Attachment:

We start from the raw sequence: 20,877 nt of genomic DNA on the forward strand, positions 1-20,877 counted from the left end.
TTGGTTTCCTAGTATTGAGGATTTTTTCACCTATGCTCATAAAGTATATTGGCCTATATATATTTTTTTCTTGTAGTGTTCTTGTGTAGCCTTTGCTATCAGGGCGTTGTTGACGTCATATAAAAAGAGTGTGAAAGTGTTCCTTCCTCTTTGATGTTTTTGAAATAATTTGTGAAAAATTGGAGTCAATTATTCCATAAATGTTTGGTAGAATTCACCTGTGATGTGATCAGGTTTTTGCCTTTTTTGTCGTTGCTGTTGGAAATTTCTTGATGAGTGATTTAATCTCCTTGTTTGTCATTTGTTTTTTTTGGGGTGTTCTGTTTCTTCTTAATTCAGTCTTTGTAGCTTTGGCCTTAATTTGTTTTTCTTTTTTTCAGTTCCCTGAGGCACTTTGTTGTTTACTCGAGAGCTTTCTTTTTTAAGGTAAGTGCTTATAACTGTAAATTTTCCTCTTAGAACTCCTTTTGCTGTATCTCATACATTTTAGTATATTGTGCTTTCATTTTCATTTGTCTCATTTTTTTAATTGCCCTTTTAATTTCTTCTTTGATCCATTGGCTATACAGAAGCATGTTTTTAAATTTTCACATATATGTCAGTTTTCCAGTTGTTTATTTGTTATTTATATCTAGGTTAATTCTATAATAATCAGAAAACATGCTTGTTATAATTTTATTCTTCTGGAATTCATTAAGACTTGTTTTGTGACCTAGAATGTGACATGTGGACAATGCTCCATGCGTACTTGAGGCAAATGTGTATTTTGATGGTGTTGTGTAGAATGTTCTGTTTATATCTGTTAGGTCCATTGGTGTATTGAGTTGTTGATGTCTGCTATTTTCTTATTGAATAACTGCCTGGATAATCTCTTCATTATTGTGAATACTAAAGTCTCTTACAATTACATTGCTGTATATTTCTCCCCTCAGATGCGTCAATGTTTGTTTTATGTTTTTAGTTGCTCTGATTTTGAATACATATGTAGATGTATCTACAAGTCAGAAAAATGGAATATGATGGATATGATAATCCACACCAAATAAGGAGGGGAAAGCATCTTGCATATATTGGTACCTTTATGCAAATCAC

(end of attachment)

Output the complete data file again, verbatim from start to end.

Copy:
We start from the raw sequence: 20,877 nt of genomic DNA on the forward strand, positions 1-20,877 counted from the left end.
TTGGTTTCCTAGTATTGAGGATTTTTTCACCTATGCTCATAAAGTATATTGGCCTATATATATTTTTTTCTTGTAGTGTTCTTGTGTAGCCTTTGCTATCAGGGCGTTGTTGACGTCATATAAAAAGAGTGTGAAAGTGTTCCTTCCTCTTTGATGTTTTTGAAATAATTTGTGAAAAATTGGAGTCAATTATTCCATAAATGTTTGGTAGAATTCACCTGTGATGTGATCAGGTTTTTGCCTTTTTTGTCGTTGCTGTTGGAAATTTCTTGATGAGTGATTTAATCTCCTTGTTTGTCATTTGTTTTTTTTGGGGTGTTCTGTTTCTTCTTAATTCAGTCTTTGTAGCTTTGGCCTTAATTTGTTTTTCTTTTTTTCAGTTCCCTGAGGCACTTTGTTGTTTACTCGAGAGCTTTCTTTTTTAAGGTAAGTGCTTATAACTGTAAATTTTCCTCTTAGAACTCCTTTTGCTGTATCTCATACATTTTAGTATATTGTGCTTTCATTTTCATTTGTCTCATTTTTTTAATTGCCCTTTTAATTTCTTCTTTGATCCATTGGCTATACAGAAGCATGTTTTTAAATTTTCACATATATGTCAGTTTTCCAGTTGTTTATTTGTTATTTATATCTAGGTTAATTCTATAATAATCAGAAAACATGCTTGTTATAATTTTATTCTTCTGGAATTCATTAAGACTTGTTTTGTGACCTAGAATGTGACATGTGGACAATGCTCCATGCGTACTTGAGGCAAATGTGTATTTTGATGGTGTTGTGTAGAATGTTCTGTTTATATCTGTTAGGTCCATTGGTGTATTGAGTTGTTGATGTCTGCTATTTTCTTATTGAATAACTGCCTGGATAATCTCTTCATTATTGTGAATACTAAAGTCTCTTACAATTACATTGCTGTATATTTCTCCCCTCAGATGCGTCAATGTTTGTTTTATGTTTTTAGTTGCTCTGATTTTGAATACATATGTAGATGTATCTACAAGTCAGAAAAATGGAATATGATGGATATGATAATCCACACCAAATAAGGAGGGGAAAGCATCTTGCATATATTGGTACCTTTATGCAAATCAC